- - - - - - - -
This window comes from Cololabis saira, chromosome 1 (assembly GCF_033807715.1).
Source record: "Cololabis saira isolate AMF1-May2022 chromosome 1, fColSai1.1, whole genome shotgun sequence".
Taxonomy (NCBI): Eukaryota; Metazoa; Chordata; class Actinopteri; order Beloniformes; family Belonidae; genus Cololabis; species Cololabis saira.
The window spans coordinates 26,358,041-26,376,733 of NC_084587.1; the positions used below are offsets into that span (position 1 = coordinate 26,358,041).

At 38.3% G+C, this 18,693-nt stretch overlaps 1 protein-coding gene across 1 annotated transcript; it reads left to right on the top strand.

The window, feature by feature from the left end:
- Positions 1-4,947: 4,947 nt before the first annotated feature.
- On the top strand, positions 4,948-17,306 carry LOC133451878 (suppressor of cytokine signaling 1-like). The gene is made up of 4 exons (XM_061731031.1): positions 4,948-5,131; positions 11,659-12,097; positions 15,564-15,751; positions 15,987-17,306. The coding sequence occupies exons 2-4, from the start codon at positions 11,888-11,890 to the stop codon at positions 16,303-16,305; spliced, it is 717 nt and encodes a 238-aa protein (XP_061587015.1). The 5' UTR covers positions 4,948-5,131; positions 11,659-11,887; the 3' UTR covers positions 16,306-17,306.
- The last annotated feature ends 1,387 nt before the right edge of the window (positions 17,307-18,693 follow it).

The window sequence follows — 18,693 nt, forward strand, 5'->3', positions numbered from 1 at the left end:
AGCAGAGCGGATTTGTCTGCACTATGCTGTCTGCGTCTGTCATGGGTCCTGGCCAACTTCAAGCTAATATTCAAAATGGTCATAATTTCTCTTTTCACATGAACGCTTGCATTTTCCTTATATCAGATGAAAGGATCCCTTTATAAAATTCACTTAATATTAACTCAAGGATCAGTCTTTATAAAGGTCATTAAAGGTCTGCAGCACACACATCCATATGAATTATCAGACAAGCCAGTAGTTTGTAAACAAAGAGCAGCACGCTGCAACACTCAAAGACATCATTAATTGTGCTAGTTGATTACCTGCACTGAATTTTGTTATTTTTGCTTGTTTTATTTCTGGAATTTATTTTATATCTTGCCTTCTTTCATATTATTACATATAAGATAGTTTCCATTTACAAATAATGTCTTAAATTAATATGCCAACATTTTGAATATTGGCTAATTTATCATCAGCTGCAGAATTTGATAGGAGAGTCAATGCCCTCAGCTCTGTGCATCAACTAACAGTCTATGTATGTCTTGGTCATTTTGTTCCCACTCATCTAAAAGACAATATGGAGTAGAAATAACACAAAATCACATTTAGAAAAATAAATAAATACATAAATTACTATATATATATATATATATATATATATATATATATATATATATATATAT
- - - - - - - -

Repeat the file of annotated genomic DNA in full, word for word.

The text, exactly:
This window comes from Cololabis saira, chromosome 1 (assembly GCF_033807715.1).
Source record: "Cololabis saira isolate AMF1-May2022 chromosome 1, fColSai1.1, whole genome shotgun sequence".
Taxonomy (NCBI): Eukaryota; Metazoa; Chordata; class Actinopteri; order Beloniformes; family Belonidae; genus Cololabis; species Cololabis saira.
The window spans coordinates 26,358,041-26,376,733 of NC_084587.1; the positions used below are offsets into that span (position 1 = coordinate 26,358,041).

At 38.3% G+C, this 18,693-nt stretch overlaps 1 protein-coding gene across 1 annotated transcript; it reads left to right on the top strand.

The window, feature by feature from the left end:
- Positions 1-4,947: 4,947 nt before the first annotated feature.
- On the top strand, positions 4,948-17,306 carry LOC133451878 (suppressor of cytokine signaling 1-like). The gene is made up of 4 exons (XM_061731031.1): positions 4,948-5,131; positions 11,659-12,097; positions 15,564-15,751; positions 15,987-17,306. The coding sequence occupies exons 2-4, from the start codon at positions 11,888-11,890 to the stop codon at positions 16,303-16,305; spliced, it is 717 nt and encodes a 238-aa protein (XP_061587015.1). The 5' UTR covers positions 4,948-5,131; positions 11,659-11,887; the 3' UTR covers positions 16,306-17,306.
- The last annotated feature ends 1,387 nt before the right edge of the window (positions 17,307-18,693 follow it).

The window sequence follows — 18,693 nt, forward strand, 5'->3', positions numbered from 1 at the left end:
AGCAGAGCGGATTTGTCTGCACTATGCTGTCTGCGTCTGTCATGGGTCCTGGCCAACTTCAAGCTAATATTCAAAATGGTCATAATTTCTCTTTTCACATGAACGCTTGCATTTTCCTTATATCAGATGAAAGGATCCCTTTATAAAATTCACTTAATATTAACTCAAGGATCAGTCTTTATAAAGGTCATTAAAGGTCTGCAGCACACACATCCATATGAATTATCAGACAAGCCAGTAGTTTGTAAACAAAGAGCAGCACGCTGCAACACTCAAAGACATCATTAATTGTGCTAGTTGATTACCTGCACTGAATTTTGTTATTTTTGCTTGTTTTATTTCTGGAATTTATTTTATATCTTGCCTTCTTTCATATTATTACATATAAGATAGTTTCCATTTACAAATAATGTCTTAAATTAATATGCCAACATTTTGAATATTGGCTAATTTATCATCAGCTGCAGAATTTGATAGGAGAGTCAATGCCCTCAGCTCTGTGCATCAACTAACAGTCTATGTATGTCTTGGTCATTTTGTTCCCACTCATCTAAAAGACAATATGGAGTAGAAATAACACAAAATCACATTTAGAAAAATAAATAAATACATAAATTACTATATATATATATATATATATATATATATATATATATATATATATATAT